<blockquote><font class="small">Quote feetdoc:</font><hr> has anyone had lessons from karen or any other female pro? <hr /></blockquote>
I may be wrong, but it seems like you are determined to take lessons from a female pro player.
Why not consider one of the professional instructors? /ccboard/images/graemlins/confused.gif

feetdoc
06-22-2005, 08:49 AM
well then if there is no difference then why cant womne compete with the men ? and anyways the women are easier to look at during the lesson

Chopstick
06-22-2005, 09:03 AM
I have done this with a couple of well known pros. The most important part is for you to define specific goals before you get in front of them. Just wanting to shoot good is too general. Make a list of questions or problem shots you want to work on. This will give them something to get started to work with you. Carry a camcorder and tape the lesson if you can. Make sure your battery is charged, the tape is loaded and the tripod is ready to go when you get there. You don't want to waste time fooling around setting up the camera.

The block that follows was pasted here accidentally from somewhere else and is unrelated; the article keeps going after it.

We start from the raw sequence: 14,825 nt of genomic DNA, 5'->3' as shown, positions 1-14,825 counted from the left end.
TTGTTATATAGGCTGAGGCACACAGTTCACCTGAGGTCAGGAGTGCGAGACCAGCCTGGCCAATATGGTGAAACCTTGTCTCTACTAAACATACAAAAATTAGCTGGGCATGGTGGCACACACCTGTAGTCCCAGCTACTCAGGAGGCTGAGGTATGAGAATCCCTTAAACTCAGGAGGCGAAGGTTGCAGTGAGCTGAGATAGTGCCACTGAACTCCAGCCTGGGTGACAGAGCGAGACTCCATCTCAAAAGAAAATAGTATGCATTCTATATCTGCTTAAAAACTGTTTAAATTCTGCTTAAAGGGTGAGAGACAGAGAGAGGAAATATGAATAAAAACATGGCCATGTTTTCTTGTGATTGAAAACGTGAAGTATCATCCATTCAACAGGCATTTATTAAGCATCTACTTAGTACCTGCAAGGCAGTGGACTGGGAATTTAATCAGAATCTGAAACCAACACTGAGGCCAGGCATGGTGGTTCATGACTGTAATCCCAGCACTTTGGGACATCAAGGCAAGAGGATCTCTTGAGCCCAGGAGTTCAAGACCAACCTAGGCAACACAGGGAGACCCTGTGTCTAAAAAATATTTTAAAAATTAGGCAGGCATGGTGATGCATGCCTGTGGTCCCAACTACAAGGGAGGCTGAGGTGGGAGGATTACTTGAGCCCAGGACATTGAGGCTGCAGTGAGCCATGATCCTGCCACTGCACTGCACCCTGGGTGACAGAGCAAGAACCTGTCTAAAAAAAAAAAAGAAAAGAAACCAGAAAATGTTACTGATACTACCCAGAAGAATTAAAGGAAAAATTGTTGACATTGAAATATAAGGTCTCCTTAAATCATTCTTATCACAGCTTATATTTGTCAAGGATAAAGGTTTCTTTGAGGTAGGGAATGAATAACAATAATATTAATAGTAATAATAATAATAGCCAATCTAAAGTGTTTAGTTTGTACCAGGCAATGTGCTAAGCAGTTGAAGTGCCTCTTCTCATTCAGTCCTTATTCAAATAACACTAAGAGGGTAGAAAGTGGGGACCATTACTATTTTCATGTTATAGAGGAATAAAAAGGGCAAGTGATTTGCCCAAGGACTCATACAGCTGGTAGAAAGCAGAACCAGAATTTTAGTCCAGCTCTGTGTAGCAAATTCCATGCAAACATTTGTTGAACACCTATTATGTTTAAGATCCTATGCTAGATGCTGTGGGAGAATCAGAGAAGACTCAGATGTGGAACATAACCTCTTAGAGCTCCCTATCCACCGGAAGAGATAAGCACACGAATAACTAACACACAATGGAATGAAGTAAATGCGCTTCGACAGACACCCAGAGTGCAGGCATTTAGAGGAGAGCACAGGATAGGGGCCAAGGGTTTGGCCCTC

Spend some time on gamesmanship. Making shots comes from repetition. Knowledge of playing the game has to come, either from experience or from someone else. IMO, this is the most valuable thing they have to offer.

Take into account their personality. Anyone who reaches that level has to be comfortable with long hours of practice alone. So, they are basically all introverted to some degree. You have to do something to get them talking. This is where the list will help a lot. It's not carved in stone, but it helps get the ball rolling.

Sometimes, just getting them started is enough. They will unload a mountain of information. Hence the camcorder. Other times you will have to pick every single thing out of them. Learning to work with them to get what you want is a skill unto itself.

You can go a long way towards getting your moneys worth by preparing yourself as a student. Hope this helps.

LARRY_BOY
06-22-2005, 11:18 AM